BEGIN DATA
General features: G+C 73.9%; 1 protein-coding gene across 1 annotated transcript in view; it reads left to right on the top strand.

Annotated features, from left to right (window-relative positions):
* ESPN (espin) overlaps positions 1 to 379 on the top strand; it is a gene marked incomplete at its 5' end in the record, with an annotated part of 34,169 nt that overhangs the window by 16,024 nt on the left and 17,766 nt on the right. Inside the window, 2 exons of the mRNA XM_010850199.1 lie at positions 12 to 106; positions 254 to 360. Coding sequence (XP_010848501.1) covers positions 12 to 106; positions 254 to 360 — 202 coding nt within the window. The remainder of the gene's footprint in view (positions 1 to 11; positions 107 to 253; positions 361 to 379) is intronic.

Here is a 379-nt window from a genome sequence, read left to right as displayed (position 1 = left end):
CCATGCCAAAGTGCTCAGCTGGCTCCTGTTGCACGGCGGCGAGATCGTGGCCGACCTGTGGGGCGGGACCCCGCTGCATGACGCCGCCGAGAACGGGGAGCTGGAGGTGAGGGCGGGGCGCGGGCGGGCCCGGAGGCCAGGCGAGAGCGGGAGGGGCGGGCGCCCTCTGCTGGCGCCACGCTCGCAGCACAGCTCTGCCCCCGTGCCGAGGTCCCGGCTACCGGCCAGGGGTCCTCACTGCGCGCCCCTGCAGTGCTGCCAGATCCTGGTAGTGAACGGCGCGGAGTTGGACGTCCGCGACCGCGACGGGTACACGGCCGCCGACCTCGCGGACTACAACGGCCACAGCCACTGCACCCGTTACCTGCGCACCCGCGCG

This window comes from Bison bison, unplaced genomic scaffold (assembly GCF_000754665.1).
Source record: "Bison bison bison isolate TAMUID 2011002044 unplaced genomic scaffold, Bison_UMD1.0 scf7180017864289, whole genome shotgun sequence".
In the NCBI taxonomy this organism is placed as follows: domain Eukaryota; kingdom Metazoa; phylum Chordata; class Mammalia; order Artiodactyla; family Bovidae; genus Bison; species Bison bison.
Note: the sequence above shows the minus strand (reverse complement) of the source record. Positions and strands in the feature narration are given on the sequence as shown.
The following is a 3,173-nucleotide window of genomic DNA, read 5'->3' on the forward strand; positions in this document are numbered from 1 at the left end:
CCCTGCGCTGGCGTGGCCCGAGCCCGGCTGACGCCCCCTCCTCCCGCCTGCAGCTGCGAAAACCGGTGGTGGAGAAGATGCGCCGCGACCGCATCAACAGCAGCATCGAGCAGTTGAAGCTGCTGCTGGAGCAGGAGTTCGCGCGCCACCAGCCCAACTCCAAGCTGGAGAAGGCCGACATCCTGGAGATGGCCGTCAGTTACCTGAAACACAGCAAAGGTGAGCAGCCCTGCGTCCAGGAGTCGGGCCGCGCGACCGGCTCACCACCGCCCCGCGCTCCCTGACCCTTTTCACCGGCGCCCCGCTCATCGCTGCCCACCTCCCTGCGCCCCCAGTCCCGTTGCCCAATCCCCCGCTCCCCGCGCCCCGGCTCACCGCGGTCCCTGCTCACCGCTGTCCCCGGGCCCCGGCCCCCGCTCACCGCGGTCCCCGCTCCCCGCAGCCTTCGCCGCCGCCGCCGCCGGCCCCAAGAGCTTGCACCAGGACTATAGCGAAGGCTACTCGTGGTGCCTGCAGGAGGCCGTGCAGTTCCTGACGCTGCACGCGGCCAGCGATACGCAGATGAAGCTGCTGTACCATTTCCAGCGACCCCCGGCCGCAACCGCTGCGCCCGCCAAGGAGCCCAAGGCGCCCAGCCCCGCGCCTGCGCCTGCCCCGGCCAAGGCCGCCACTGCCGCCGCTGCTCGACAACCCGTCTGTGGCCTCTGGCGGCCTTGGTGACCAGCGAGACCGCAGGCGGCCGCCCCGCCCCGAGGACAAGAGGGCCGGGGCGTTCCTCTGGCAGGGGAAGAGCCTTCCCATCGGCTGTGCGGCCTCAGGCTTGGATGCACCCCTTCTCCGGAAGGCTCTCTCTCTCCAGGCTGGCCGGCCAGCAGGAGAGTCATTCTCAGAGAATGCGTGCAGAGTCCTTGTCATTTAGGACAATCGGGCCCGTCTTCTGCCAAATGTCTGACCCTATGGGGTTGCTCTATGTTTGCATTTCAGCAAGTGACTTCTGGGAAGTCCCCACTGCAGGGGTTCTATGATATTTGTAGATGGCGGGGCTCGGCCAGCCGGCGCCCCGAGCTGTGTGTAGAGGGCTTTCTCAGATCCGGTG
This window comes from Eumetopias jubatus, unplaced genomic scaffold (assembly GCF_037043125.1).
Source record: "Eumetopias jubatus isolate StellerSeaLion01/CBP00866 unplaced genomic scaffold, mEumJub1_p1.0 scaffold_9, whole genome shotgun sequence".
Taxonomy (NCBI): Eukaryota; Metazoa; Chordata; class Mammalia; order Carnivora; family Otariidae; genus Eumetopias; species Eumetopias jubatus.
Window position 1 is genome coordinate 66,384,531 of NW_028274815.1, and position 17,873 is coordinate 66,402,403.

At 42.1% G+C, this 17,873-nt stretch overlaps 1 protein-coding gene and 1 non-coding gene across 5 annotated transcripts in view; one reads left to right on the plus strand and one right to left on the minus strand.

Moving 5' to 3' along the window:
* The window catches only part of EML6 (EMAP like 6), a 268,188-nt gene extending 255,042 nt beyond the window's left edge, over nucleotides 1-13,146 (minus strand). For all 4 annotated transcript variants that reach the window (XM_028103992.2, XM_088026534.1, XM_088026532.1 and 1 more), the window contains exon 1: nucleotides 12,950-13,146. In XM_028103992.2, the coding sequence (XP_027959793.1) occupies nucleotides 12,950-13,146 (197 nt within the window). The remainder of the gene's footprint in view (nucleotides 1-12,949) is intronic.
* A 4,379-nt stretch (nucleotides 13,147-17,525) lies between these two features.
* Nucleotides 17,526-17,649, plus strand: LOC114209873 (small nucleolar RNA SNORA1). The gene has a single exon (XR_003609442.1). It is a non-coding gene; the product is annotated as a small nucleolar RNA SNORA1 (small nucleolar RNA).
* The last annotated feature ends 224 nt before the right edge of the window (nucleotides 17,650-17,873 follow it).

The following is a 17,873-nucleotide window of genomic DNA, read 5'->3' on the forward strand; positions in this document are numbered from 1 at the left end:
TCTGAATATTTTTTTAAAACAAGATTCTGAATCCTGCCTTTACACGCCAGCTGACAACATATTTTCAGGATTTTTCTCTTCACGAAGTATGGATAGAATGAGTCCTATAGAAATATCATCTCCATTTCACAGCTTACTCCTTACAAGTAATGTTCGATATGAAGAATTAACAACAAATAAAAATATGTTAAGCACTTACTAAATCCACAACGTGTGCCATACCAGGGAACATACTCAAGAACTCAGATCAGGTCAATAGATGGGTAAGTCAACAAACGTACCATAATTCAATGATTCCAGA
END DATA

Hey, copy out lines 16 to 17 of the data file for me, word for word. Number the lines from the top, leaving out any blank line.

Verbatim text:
At 42.1% G+C, this 17,873-nt stretch overlaps 1 protein-coding gene and 1 non-coding gene across 5 annotated transcripts in view; one reads left to right on the plus strand and one right to left on the minus strand.

Moving 5' to 3' along the window: